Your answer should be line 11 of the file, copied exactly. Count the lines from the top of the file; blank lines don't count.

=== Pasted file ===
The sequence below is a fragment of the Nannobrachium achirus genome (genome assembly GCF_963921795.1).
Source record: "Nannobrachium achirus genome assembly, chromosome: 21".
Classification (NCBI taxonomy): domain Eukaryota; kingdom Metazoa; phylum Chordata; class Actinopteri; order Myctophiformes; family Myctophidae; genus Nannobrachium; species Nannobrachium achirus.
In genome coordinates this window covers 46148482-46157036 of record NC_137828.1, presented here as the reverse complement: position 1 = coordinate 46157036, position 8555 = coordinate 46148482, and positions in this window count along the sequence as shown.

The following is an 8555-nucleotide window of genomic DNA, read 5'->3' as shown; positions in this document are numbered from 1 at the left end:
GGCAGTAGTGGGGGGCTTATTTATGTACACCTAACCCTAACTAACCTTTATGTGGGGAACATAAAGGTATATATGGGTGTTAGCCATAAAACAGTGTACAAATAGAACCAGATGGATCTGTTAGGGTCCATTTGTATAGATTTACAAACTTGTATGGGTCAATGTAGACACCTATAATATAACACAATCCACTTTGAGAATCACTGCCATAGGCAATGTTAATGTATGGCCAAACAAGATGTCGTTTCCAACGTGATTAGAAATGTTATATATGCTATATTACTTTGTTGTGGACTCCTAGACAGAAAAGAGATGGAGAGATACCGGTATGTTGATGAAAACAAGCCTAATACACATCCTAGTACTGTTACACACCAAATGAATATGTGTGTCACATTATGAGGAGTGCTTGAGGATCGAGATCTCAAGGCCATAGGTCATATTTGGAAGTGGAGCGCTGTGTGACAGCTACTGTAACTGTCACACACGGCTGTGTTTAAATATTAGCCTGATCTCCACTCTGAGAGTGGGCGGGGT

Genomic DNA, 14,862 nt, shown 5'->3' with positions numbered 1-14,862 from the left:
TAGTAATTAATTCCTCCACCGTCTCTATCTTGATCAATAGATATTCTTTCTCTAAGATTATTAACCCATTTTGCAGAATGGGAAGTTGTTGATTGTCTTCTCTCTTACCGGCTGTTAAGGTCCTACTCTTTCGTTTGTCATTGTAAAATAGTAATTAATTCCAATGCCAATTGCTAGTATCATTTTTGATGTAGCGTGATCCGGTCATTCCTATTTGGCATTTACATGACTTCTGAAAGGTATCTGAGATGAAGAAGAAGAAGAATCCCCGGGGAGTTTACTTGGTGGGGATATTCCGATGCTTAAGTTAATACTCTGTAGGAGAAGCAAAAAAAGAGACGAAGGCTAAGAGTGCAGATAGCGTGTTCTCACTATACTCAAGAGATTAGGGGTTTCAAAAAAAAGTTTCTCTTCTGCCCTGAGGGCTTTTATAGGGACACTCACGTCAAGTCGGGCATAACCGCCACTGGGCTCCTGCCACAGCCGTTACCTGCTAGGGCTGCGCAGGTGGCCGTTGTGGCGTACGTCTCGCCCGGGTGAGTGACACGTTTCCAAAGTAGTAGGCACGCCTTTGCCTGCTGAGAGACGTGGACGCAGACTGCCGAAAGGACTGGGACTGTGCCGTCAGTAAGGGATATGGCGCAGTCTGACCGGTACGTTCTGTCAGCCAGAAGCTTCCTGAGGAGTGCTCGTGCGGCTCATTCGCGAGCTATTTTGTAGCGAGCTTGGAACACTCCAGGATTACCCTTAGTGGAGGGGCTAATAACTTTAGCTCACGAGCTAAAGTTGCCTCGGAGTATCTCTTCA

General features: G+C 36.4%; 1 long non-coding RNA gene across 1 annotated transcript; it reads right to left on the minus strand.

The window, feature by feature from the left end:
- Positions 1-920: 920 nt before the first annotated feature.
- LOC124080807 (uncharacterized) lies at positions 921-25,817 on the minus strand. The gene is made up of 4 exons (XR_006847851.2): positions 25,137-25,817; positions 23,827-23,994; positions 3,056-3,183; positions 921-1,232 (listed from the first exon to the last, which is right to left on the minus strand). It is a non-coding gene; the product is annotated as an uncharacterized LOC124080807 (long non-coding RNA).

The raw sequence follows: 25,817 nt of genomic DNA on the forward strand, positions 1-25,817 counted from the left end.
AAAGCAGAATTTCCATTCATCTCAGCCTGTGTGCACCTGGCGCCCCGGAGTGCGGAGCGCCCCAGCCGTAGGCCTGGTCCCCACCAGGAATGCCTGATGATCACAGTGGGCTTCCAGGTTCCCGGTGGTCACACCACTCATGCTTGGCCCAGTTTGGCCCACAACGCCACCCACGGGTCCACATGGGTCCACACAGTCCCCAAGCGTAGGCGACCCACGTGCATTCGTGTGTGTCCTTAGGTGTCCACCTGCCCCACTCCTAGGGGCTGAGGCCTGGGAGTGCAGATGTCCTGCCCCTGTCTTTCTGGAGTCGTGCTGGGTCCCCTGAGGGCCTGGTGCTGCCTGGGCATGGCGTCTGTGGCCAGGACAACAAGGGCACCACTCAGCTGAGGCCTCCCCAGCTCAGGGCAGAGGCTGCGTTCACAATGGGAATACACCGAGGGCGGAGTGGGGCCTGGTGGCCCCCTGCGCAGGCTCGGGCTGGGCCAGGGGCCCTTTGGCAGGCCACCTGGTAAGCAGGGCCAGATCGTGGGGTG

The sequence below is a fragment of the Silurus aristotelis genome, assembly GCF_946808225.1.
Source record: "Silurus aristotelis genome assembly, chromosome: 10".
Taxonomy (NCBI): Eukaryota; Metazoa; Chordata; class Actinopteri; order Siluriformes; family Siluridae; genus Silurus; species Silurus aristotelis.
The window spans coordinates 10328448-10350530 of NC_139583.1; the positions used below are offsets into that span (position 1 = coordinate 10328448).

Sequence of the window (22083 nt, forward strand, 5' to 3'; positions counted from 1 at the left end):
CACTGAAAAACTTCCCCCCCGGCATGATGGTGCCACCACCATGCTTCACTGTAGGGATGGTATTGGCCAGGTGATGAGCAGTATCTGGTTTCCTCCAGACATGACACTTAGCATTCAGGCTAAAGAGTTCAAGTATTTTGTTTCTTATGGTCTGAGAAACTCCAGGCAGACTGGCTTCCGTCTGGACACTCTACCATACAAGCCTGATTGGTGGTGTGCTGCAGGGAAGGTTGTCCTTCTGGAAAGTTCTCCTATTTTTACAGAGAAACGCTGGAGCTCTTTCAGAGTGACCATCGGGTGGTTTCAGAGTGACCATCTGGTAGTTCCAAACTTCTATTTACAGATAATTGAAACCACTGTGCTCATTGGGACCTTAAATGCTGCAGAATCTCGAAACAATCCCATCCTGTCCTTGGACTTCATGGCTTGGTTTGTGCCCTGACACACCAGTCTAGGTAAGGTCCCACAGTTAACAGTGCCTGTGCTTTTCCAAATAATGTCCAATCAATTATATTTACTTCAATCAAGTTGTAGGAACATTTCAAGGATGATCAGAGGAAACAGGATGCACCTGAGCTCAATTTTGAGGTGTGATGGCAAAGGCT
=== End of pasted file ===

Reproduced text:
- Positions 1-920: 920 nt before the first annotated feature.